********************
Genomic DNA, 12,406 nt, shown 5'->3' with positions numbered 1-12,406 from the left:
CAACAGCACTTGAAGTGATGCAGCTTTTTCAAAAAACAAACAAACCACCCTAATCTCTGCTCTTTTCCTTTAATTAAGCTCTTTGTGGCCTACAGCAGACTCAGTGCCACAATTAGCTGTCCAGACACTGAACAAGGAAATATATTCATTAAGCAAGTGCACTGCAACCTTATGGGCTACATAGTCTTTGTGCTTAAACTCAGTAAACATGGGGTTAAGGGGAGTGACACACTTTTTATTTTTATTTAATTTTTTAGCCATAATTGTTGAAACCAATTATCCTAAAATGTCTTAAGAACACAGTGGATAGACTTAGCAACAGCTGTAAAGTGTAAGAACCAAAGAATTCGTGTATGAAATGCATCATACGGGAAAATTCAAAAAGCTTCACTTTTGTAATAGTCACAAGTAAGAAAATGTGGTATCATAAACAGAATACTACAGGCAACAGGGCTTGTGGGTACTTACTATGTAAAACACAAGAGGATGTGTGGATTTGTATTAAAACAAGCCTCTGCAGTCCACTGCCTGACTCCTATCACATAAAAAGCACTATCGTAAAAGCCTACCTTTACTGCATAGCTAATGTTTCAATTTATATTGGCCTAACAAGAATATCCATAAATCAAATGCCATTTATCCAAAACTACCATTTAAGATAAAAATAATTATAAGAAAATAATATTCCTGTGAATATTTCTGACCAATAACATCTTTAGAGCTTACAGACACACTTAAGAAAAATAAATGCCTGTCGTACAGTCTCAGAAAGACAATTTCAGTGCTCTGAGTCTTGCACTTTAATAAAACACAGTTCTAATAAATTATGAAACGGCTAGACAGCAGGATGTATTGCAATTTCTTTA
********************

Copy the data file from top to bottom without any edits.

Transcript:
Genomic DNA, 12,406 nt, shown 5'->3' with positions numbered 1-12,406 from the left:
CAACAGCACTTGAAGTGATGCAGCTTTTTCAAAAAACAAACAAACCACCCTAATCTCTGCTCTTTTCCTTTAATTAAGCTCTTTGTGGCCTACAGCAGACTCAGTGCCACAATTAGCTGTCCAGACACTGAACAAGGAAATATATTCATTAAGCAAGTGCACTGCAACCTTATGGGCTACATAGTCTTTGTGCTTAAACTCAGTAAACATGGGGTTAAGGGGAGTGACACACTTTTTATTTTTATTTAATTTTTTAGCCATAATTGTTGAAACCAATTATCCTAAAATGTCTTAAGAACACAGTGGATAGACTTAGCAACAGCTGTAAAGTGTAAGAACCAAAGAATTCGTGTATGAAATGCATCATACGGGAAAATTCAAAAAGCTTCACTTTTGTAATAGTCACAAGTAAGAAAATGTGGTATCATAAACAGAATACTACAGGCAACAGGGCTTGTGGGTACTTACTATGTAAAACACAAGAGGATGTGTGGATTTGTATTAAAACAAGCCTCTGCAGTCCACTGCCTGACTCCTATCACATAAAAAGCACTATCGTAAAAGCCTACCTTTACTGCATAGCTAATGTTTCAATTTATATTGGCCTAACAAGAATATCCATAAATCAAATGCCATTTATCCAAAACTACCATTTAAGATAAAAATAATTATAAGAAAATAATATTCCTGTGAATATTTCTGACCAATAACATCTTTAGAGCTTACAGACACACTTAAGAAAAATAAATGCCTGTCGTACAGTCTCAGAAAGACAATTTCAGTGCTCTGAGTCTTGCACTTTAATAAAACACAGTTCTAATAAATTATGAAACGGCTAGACAGCAGGATGTATTGCAATTTCTTTA